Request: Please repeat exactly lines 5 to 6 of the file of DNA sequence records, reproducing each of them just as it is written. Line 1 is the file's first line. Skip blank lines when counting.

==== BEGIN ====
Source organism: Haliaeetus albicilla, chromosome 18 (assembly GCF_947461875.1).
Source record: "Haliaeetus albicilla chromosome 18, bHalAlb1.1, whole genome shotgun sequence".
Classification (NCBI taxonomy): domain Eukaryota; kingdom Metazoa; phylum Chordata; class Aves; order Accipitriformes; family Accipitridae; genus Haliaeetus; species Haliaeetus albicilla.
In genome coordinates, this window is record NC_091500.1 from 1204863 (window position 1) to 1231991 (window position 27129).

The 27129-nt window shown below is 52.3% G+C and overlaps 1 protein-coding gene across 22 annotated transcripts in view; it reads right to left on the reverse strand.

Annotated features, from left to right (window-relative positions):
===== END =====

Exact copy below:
The 27129-nt window shown below is 52.3% G+C and overlaps 1 protein-coding gene across 22 annotated transcripts in view; it reads right to left on the reverse strand.

Annotated features, from left to right (window-relative positions):